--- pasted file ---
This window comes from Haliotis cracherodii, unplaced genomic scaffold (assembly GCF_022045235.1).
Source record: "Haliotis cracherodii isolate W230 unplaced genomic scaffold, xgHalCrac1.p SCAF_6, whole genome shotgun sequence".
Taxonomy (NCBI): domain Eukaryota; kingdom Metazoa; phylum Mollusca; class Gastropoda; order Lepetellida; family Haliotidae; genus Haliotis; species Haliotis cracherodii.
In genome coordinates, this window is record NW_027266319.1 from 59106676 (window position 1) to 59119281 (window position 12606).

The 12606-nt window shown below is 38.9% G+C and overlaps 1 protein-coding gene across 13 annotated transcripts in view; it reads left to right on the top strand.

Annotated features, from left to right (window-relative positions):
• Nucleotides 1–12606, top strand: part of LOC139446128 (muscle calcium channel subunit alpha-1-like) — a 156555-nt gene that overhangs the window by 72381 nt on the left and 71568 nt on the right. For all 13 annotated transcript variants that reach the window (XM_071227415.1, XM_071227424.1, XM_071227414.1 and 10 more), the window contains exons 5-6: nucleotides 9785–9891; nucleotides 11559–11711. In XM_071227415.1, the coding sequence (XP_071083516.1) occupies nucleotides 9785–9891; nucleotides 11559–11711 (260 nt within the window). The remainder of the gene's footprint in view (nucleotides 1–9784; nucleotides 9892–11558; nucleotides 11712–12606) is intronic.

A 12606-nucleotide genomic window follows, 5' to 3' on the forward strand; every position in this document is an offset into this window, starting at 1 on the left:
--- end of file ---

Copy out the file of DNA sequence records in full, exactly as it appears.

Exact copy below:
This window comes from Haliotis cracherodii, unplaced genomic scaffold (assembly GCF_022045235.1).
Source record: "Haliotis cracherodii isolate W230 unplaced genomic scaffold, xgHalCrac1.p SCAF_6, whole genome shotgun sequence".
Taxonomy (NCBI): domain Eukaryota; kingdom Metazoa; phylum Mollusca; class Gastropoda; order Lepetellida; family Haliotidae; genus Haliotis; species Haliotis cracherodii.
In genome coordinates, this window is record NW_027266319.1 from 59106676 (window position 1) to 59119281 (window position 12606).

The 12606-nt window shown below is 38.9% G+C and overlaps 1 protein-coding gene across 13 annotated transcripts in view; it reads left to right on the top strand.

Annotated features, from left to right (window-relative positions):
• Nucleotides 1–12606, top strand: part of LOC139446128 (muscle calcium channel subunit alpha-1-like) — a 156555-nt gene that overhangs the window by 72381 nt on the left and 71568 nt on the right. For all 13 annotated transcript variants that reach the window (XM_071227415.1, XM_071227424.1, XM_071227414.1 and 10 more), the window contains exons 5-6: nucleotides 9785–9891; nucleotides 11559–11711. In XM_071227415.1, the coding sequence (XP_071083516.1) occupies nucleotides 9785–9891; nucleotides 11559–11711 (260 nt within the window). The remainder of the gene's footprint in view (nucleotides 1–9784; nucleotides 9892–11558; nucleotides 11712–12606) is intronic.

A 12606-nucleotide genomic window follows, 5' to 3' on the forward strand; every position in this document is an offset into this window, starting at 1 on the left: